What You Should Look for in a Financial Advisor

Let’s say you’re a UK expat working in Asia seeking some financial advice, and at a dinner you’re introduced to Mr. X – whose business card reads ‘Financial Advisor’. How should you judge Mr. X? What should you be looking for in a Financial Advisor?

First, let’s look at what you’d expect from a financial advisor, based anywhere in the world:

  • Experience: finance is filled with booms and busts, and new-fangled ideas that may or may not make sense. Nobody has seen it ‘all’ before, but with several years of experience in good markets and in bad markets, you can at least have seen a good part of it before. Also, although core financial principles are quite simple, they are connected to a tangle of often complicated legal, regulatory and tax issues, which an experienced advisor will be familiar with. Suggestions: ask Mr. X how long he has been in the business, ask about some tough years and raise the topic of some topical financial themes being discussed. Ask Mr. X about his experience in the market relevant to you and don’t be afraid to ask for references and check up on
  • Down-to-earth common-sense and conservatism: personal financial advisors are not hedge fund managers, commodities traders or buyout dealmakers – the objective is not to make once-in-a-lifetime deals, but to protect and grow the finances of clients according to their needs. In fact, achieving that has more to do with adequate financial planning, proper diversification and minimizing expenses and taxes than it does with superstar returns. If Mr. X is offering you can’t-miss deals, steer clear.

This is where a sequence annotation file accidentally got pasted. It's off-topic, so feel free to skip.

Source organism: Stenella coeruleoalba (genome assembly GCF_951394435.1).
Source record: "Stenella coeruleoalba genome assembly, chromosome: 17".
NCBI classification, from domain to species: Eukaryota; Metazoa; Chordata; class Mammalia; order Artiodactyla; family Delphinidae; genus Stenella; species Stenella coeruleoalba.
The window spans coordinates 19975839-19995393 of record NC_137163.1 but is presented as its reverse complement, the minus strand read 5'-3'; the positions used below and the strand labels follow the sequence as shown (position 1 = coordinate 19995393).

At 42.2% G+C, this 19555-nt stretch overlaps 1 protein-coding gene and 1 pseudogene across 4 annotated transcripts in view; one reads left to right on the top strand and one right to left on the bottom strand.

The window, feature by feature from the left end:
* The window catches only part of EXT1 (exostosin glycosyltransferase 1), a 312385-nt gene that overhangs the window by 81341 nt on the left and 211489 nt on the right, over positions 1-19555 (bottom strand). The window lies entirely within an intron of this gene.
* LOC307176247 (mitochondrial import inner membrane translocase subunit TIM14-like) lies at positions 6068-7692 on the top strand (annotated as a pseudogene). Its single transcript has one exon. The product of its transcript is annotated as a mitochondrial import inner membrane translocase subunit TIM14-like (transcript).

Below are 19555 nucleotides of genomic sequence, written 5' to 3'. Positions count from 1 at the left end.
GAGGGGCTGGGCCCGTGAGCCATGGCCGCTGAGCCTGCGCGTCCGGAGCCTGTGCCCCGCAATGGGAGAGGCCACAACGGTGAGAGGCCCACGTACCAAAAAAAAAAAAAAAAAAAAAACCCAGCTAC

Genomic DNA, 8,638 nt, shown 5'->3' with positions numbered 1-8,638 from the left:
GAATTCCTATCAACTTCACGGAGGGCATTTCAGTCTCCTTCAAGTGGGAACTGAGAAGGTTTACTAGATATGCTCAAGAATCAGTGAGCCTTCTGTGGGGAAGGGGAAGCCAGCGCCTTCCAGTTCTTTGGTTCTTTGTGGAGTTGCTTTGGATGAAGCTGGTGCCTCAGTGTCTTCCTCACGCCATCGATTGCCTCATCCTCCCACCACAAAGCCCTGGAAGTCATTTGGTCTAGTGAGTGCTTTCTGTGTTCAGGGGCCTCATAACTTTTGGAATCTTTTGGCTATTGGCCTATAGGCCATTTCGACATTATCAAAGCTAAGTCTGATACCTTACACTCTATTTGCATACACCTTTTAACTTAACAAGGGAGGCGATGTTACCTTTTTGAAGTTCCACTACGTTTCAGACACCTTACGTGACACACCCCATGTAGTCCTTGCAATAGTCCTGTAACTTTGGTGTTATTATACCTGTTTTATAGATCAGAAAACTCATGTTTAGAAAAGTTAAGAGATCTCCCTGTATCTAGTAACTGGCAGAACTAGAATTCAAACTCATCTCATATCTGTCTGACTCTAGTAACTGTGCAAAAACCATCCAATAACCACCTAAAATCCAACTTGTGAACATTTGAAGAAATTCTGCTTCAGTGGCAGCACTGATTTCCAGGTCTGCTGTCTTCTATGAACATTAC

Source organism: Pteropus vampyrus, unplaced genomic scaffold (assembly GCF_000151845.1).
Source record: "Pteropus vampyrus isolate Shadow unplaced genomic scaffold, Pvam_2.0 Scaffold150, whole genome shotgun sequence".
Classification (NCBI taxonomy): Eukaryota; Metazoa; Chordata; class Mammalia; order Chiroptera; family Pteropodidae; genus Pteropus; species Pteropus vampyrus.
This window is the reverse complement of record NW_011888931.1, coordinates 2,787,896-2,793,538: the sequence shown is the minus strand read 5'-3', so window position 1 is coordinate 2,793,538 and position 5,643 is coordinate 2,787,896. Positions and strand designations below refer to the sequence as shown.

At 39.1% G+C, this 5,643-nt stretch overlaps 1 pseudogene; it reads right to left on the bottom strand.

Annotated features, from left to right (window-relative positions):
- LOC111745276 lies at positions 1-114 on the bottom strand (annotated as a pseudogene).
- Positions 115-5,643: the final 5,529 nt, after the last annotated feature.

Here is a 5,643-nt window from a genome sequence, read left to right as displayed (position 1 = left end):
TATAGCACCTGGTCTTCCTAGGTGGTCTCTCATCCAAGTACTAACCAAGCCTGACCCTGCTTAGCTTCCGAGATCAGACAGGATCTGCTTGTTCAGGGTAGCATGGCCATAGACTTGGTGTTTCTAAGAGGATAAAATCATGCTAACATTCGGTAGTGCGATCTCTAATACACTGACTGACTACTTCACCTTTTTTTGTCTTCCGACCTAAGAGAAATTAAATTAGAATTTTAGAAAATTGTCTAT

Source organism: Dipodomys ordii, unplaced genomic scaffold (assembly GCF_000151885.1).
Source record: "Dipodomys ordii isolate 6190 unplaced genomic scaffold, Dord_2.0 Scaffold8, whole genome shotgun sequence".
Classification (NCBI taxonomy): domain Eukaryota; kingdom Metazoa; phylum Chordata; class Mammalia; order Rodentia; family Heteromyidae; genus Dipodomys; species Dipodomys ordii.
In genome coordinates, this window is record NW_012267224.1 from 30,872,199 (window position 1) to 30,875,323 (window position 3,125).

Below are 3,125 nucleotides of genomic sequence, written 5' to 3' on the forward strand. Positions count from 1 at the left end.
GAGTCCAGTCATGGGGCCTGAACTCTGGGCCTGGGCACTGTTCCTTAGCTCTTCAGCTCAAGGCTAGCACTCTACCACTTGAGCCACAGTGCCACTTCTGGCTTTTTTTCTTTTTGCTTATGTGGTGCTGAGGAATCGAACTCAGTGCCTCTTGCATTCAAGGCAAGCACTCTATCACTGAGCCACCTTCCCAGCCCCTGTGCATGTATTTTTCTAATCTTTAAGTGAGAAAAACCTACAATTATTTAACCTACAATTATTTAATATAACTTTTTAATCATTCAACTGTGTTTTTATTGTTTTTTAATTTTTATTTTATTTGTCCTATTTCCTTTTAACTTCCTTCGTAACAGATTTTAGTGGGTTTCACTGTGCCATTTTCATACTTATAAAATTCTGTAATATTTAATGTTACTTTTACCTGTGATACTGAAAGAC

• Thoughtfulness and Expertise: although we’ve mentioned above that the core principles of financial planning are quite simple, and that superstar returns are less important than a balanced portfolio, that doesn’t mean that it is painting-by-numbers that can be done by anybody – following the crowd and parroting conventional wisdom is tempting and can be a big mistake. If you’re paying good money for advice, you want someone who genuinely thinks for themselves.
  • Good ‘fit’ in their relationship with you: for some services, it can make sense to hire someone you’re not particularly in tune with, just because they are very good at the job. But financial advisory is a long-term relationship that involves serious discussion about sensitive issues, in some ways like a therapist, or maybe a business partner, and so it is important to have someone with whom you have a good relationship. Importantly, avoid anything that seems strange or fishy.

When it comes to spotting a bad financial advisor here are some tips. A bad financial advisor will offer solutions before having a comprehensive view of your situation. He will aim to sell you a product or solution to solve all your problems instead of advising you on the best course of action. He won’t present you with options. He won’t explain his recommendations nor will he try to understand you reasoning. He doesn’t keep track of your records. He may promise you oversized returns with no risk. If you notice any of the tell-tale signs from an advisor or potential financial advisor, alarm bells should be ringing so steer well clear.

In conclusion, an experienced and competent independent financial advisor can add values in many ways but choosing the right one is hugely important. Much of choosing a financial advisor comes down to common sense – on whether you have a good impression of their qualifications, and it is worth it doing a quick check to make sure they are OK in terms of their license.

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